7 May 2008

Aurora Borealis - Aurora Borealis


Label: Kalevala Records
Year - 1997

What's the official press biog on this particular piece of Finnish indie work, then? Who are Aurora Borealis, what do they stand for? Let's see, shall we...

Two superb ambient sound-paintings, from this reclusive collective of shamanic Artists, Poets and Musicians. Deep within the Arctic Circle, far from the cities and industrial decay of the modern world, they have produced these sonic sculptures, influenced solely by the protean wastes of their Lapp homeland. This is sombre, soulful and dreamy stuff - right from the heart of the Lapp zeitgeist. But don't think that it's in any way colourless, joyless or impenetrable, far from it - Those of you who have cooled your souls at the eternal 3 a.m. of melancholy, will find much in this music which speaks directly to your secret mind.

Hmm, right. In actual fact, in case you really needed telling after the heavy-handed hints, this record was partly (and perhaps even largely) the work of Bill Drummond out of the KLF, trying to pass himself off as a Finnish indie record label owner releasing the work of Finnish bands. Whilst it's certainly true to say that he often used Finnish musicians in this bizarre project, the song was normally his, and the record label and concept most certainly was. The band were also figments of his imagination, with biographies invented before they’d played or written a single note. Some of the releases included Zodiac Mindwarp and Drummond dicking around with the celebrity roadie Gimpo, whilst others (like this one) contained Finnish session musicians up for the fun of the concept.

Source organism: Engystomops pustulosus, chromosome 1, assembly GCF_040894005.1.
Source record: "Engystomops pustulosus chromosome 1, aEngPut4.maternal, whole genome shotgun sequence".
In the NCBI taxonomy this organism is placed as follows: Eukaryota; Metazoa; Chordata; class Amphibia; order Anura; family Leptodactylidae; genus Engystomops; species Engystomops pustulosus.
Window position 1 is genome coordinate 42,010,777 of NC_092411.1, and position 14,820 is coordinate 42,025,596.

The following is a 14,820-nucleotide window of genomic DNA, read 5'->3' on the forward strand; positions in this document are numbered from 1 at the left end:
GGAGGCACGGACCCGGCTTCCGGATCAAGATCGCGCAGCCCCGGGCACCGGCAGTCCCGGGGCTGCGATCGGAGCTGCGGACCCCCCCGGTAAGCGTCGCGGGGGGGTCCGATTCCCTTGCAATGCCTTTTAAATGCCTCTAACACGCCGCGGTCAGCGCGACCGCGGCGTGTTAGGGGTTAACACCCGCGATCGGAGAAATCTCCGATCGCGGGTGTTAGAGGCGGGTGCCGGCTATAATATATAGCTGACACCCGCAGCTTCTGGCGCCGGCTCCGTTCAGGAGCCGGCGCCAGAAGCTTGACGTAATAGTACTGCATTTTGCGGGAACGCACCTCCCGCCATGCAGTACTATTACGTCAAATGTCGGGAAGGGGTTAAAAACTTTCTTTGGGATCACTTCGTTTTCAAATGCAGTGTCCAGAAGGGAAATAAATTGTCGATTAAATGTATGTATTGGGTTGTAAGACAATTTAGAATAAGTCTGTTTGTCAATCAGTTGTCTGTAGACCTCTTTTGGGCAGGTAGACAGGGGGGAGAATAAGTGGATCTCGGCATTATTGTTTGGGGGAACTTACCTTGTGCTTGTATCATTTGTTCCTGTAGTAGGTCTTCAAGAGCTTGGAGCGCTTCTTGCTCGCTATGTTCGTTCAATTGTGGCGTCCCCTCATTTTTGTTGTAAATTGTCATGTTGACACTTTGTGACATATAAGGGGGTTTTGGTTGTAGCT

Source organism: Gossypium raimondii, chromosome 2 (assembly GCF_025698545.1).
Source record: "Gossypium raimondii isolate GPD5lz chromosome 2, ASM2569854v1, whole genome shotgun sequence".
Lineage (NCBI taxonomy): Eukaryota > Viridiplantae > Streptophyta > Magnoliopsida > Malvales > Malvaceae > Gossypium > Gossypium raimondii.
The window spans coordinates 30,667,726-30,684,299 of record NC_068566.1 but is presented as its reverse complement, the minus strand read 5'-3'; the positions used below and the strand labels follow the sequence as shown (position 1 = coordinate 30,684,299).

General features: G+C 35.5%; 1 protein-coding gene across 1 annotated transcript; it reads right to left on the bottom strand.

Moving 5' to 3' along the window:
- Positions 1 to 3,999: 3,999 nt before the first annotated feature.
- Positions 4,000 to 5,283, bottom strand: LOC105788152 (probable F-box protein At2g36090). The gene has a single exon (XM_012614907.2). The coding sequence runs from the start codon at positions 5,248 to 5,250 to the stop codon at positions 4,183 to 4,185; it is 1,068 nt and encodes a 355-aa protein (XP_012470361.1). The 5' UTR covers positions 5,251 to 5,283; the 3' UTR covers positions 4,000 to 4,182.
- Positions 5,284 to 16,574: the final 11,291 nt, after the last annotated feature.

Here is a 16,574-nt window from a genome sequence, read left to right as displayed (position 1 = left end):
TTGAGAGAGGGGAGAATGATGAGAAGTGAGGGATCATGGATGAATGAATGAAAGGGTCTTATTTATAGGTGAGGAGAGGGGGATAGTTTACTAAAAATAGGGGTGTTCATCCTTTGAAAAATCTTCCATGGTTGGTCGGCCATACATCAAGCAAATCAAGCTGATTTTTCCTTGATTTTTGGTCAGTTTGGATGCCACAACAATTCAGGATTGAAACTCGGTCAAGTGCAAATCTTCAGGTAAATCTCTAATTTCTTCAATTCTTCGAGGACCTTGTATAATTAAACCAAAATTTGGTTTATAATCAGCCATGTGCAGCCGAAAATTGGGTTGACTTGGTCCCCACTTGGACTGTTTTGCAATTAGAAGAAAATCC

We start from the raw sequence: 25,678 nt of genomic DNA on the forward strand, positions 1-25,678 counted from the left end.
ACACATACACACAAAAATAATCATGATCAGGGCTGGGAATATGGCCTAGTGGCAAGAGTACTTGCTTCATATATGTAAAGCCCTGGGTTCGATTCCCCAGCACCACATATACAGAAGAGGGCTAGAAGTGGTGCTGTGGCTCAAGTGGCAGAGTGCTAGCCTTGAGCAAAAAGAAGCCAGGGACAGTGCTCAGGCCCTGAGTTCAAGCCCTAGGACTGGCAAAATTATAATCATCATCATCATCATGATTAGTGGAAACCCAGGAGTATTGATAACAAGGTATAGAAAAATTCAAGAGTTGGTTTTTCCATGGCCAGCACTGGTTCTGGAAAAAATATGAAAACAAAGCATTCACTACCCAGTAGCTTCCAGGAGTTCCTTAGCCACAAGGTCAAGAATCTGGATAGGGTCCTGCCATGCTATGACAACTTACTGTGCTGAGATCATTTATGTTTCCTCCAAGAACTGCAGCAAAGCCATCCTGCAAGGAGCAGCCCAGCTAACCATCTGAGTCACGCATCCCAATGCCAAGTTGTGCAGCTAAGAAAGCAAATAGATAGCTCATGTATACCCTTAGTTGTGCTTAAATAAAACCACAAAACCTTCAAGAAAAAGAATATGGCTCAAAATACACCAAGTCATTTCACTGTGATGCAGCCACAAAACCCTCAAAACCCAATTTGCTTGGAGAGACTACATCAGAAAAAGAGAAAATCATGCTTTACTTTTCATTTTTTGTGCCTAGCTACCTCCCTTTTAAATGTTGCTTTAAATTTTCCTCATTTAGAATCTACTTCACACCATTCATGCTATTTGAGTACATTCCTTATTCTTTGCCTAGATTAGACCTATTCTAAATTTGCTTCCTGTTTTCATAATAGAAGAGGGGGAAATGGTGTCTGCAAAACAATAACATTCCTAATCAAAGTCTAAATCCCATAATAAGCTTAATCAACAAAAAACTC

Whilst plenty of the singles the bogus Kalevala Records label put out were iffy to say the least, and in some cases obnoxiously awful, Aurora Borealis is like the best parts of "Chill Out" distilled to a neat few minutes. The difference is, where "Chill Out" had a grasshopper-chirping, humid, southern United States vibe, this track is very arctic, frosty and Finnish. There are elements of "Albatross" by Fleetwood Mac about it (which, incidentally, is one of Bill Drummond's favourite singles of all time) - but ultimately, it's a beautifully warming and slightly melancholy winter tonic. If the aim was to give it a ludicrous dash of novelty, in my opinion all concerned failed. It's a wonderful piece of ambient work, and one a wider audience deserved to hear. It’s a pity this was a very limited edition, designed never to be reissued as soon as everyone unmasked the person behind the work.


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